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Saúde / 29/05/2021


Scientists restore sight of blind patient with algae genes

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Scientists restore sight of blind patient with algae genes

After 40 years of blindness, a 58-year-old man can now see moving images and objects again thanks to an injection of photosensitive proteins into his retina.

By injecting the Parisian patient's eye with algae genes that encode light-sensitive proteins, the scientists were able to slowly restore his vision.

The man, diagnosed with a condition called retinitis pigmentosa at age 18, can now locate, identify and count objects again. People with retinitis pigmentosa carry defective genes that, due to many mutations, cause light-sensitive cells in the retina at the back of the eye to rupture, according to the National Eye Institute (NEI).


The clinical trial, conducted by GenSight Biologics, based in Paris, enrolls people with retinitis pigmentosa (RP): a degenerative disease that kills the photoreceptor cells of the eye, which are the first step in the visual pathway.

The study was published this week in Nature Medicine and is the first successful clinical application of optogenetics, in which flashes of light are used to control gene expression and neuron firing.

The technique is widely used in laboratories to probe neural circuits and is being investigated as a potential treatment for pain, blindness and brain disorders.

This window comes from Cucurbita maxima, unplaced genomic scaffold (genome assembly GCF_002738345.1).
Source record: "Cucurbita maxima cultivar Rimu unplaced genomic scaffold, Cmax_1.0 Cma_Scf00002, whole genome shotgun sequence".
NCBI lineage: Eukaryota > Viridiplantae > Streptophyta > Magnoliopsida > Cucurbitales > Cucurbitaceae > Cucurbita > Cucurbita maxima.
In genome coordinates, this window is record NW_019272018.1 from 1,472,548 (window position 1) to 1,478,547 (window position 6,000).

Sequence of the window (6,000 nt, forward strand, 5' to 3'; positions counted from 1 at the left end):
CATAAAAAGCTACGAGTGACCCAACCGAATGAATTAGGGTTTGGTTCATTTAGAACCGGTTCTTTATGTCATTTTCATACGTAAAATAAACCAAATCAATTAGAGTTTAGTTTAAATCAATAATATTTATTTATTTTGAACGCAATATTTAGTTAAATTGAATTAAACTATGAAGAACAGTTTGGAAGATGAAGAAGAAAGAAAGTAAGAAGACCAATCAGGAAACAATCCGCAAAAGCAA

In a healthy retina, photoreceptors detect light and send electrical signals to retinal ganglion cells (RGCs), which then transmit the signal to the brain.

modified virus

GenSight's optogenetic therapy skips damaged photoreceptor cells entirely, using a virus to deliver light-sensitive bacterial proteins to RGCs, allowing them to detect images directly.

The researchers injected the virus into the eye of a man with RP and waited four months for protein production by the RGCs to stabilize before testing his vision.

José-Alain Sahel, an ophthalmologist at the University of Pittsburgh Medical Center in Pennsylvania and study leader, says one of the challenges was to regulate the amount and type of light that entered the eye, because a healthy retina uses a variety of sensitive cells and proteins. to the light to see a wide range of light.

"No protein can replicate what the system can do," he says. Then, the researchers created a set of glasses that captured the visual information around the man and optimized it for detection by bacterial proteins.


The tested patient cannot see without the glasses, but Sahel says that his vision has continued to improve in the two years since the injection.

Six other people were injected with the same light-sensitive proteins last year, but the COVID-19 pandemic delayed testing with the goggles.

Sahel expects to see results in about a year..

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